Trailblazing Irish designer Clodagh is the subject of RTÉ's latest documentary, Clodagh. Ahead of the doc airing on RTÉ One tonight at 10:15pm, Charlotte Ryan sat down with the designer to find out more about her fascinating life.

Clodagh's life has been, in some ways, bookended by great homes. Born in Co. Mayo where she grew up in Oscar Wilde's former house, Moytura House, she has rose through the design world to become one of the most sought-after interior designers, among other fields.

In between those two ends, however, is a life full of chameleonic change, which a new RTÉ documentary delves into tonight.

Considering such change, maybe it's understandable that labels, and the sometimes deliberate lack thereof is integral to Clodagh. Halfway into our chat she corrects me when I call her an interior designer, saying, "I'm not an interior designer, I'm a designer. I will not be confined to the inside, sorry!"

In the same interview, however, she tells me: "I have an unwritten business card. I don't know to have it on my business card but when I'm on my position in the studio I say I'm a CPIA – chief pain-in-the-ass."

Now based in New York City, Clodagh opened her first fashion atelier in Dublin at just 17, with £400 borrowed from her mother after being "thrown out" by her aristocratic father. "My father decreed what everybody would do and I was to be a professor in Trinity of Classics and mathematics, at which I excelled", she recalls. "None of our family has ever gone into trade."

It was only when she broke her back at 15 in a horse riding accident that she came across an ad in the Irish Times that read "Why not become a fashion designer?"

She had come from a world of "hunting, shooting, fishing, antiques". It was also here that she learned about "the tyranny of possessions", where objects were obsessively maintained. This was one of the first building blocks of her design mentality.

"You didn't have to be a nanny for your home, didn't have to polish the silver. I want to do design that people can live comfortably."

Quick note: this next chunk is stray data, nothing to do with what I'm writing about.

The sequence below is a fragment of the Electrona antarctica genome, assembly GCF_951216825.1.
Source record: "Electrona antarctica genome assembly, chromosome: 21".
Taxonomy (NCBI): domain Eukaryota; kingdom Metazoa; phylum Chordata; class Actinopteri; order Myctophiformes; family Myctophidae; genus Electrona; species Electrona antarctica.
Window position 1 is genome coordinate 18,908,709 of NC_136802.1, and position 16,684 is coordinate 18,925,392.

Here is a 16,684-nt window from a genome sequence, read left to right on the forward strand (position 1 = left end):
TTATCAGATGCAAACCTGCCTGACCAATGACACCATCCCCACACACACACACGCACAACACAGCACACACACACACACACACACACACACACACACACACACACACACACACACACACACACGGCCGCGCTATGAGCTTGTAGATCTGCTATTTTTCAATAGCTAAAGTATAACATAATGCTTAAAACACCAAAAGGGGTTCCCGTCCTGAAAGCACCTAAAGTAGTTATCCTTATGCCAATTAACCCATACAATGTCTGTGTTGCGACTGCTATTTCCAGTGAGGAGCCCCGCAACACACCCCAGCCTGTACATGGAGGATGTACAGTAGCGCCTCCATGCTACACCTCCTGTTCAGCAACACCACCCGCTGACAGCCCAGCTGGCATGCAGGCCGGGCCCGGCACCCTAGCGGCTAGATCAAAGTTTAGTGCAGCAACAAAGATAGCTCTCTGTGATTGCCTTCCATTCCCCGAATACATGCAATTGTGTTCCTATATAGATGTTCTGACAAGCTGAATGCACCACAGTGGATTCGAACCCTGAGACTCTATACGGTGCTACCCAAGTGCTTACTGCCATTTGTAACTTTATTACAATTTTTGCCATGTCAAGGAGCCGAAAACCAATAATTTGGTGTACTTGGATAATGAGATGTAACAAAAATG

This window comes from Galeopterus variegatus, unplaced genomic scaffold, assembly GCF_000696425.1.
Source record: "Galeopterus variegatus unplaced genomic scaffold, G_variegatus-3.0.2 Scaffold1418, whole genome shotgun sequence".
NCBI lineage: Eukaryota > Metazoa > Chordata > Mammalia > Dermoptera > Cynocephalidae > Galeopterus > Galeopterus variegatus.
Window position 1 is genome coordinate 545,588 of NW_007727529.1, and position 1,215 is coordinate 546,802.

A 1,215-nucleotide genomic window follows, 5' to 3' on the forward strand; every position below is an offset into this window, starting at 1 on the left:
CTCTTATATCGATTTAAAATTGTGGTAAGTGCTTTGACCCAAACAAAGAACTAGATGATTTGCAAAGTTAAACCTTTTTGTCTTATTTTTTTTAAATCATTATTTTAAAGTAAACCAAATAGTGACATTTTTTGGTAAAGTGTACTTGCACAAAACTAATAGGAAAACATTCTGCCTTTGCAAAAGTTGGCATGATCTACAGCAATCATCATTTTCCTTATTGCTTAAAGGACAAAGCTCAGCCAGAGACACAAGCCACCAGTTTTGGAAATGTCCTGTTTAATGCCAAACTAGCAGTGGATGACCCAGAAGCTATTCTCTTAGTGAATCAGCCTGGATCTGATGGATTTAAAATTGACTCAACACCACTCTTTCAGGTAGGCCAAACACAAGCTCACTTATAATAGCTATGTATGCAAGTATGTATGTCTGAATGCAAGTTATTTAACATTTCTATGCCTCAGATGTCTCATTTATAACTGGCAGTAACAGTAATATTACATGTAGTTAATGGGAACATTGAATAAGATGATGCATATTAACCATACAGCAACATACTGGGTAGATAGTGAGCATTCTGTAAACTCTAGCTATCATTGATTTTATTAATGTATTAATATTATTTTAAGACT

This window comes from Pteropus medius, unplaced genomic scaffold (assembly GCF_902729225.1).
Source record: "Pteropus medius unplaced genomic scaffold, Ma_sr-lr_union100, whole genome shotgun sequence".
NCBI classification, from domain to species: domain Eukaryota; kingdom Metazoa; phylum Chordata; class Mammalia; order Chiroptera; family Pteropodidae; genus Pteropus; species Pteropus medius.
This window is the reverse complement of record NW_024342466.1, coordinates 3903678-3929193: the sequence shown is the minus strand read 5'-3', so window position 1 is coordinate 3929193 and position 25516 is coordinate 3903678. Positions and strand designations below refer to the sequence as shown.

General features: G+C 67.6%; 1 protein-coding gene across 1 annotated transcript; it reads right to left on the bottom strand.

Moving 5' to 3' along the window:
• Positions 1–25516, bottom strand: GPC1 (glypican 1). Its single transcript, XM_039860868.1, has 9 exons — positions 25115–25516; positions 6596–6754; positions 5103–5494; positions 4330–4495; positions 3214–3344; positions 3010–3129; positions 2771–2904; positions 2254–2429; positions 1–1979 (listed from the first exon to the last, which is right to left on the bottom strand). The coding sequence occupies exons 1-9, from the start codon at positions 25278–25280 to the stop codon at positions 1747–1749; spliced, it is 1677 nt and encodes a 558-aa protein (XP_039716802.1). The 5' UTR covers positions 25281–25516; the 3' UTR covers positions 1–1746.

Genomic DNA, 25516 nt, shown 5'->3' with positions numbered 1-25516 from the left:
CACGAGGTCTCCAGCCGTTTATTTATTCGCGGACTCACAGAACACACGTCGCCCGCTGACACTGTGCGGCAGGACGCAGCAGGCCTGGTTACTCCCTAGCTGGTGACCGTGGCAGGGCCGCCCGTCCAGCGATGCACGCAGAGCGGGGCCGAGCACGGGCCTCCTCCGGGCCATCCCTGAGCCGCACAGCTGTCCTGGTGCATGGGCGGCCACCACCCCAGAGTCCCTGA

Those early years in fashion taught her lessons that still ring true today. She recalls a customer who came into her atelier looking for the designer, and when she realised it was Clodagh said, "I'll come back when you're a bit older".

"I had one of the worst hissy fits of my life", Clodagh says. She eventually won that customer over, of course.

Clodagh with her husband Daniel Aubrey in the 1970s

"I think being a woman in business is still difficult. I think there's a lot of sexism that goes on still. Honestly, some of my greatest critics were other women. 'Are you neglecting your children because you're going to New York tomorrow?' It wasn't easy in Ireland in those days."

Once she moved to Spain, it didn't get easier, but she knew how to navigate it better. She recalls calling the men on the work site over for drinks and saying, "I want to say something to you. I am your boss and I handle the money on this job. Be very careful that you do everything I ask you to do. We're all going to be in trouble".

It was in Spain that she reinvented herself. After some time exporting well in the fashion business, "I then found myself there's nothing to do", Clodagh says. "What am I going to do with next? I don't even speak Spanish."

She and her husband bought a house in an old Spanish square that had been divided up into cubicles with fluorescent lights. The couple hired an architect and in the course of arguing with him about the plans, Clodagh realised her love of home design.

"The sun came in and hit the dust and a bolt of light struck my left shoulder. And I had a moment", she laughs.

Among her accomplishments across the industry, chief among them is her championing of sustainable design. "I was green before others were green", she laughs.

Sustainability was right through her home. "My father never really worked and he loved gardening and we were not allowed to use anything but compost. I was composting probably at the age of four", she recalls. Her home was cleaned using simple products like "linseed oil and baking soda", while her father's clothes were all made to last, and were worn for upwards of 30 years.

"I keep very little", she says of her own buying habits. "I buy expensive and good and then keep it forever."

This is part of her personal mantra that guides her career, as well as her life, which she calls the four C's: contemplate, cleanse, clarify and create. "Includes emotional cleansing, by the way."

Central to her work across all fields is a wish for her customers to be comfortable. "When I was in fashion, I wanted women to be comfortable and move easily in the fashion and for it to be low maintenance and make them look good at the same time, sexy", she says.

"And then you move into doing the home and it's the same thing. You want to be low maintenance, you want it to work. Good design works. I think my pillars, as you call them, are making people happy."

Watch Clodagh tonight on RTÉ One at 10:15pm.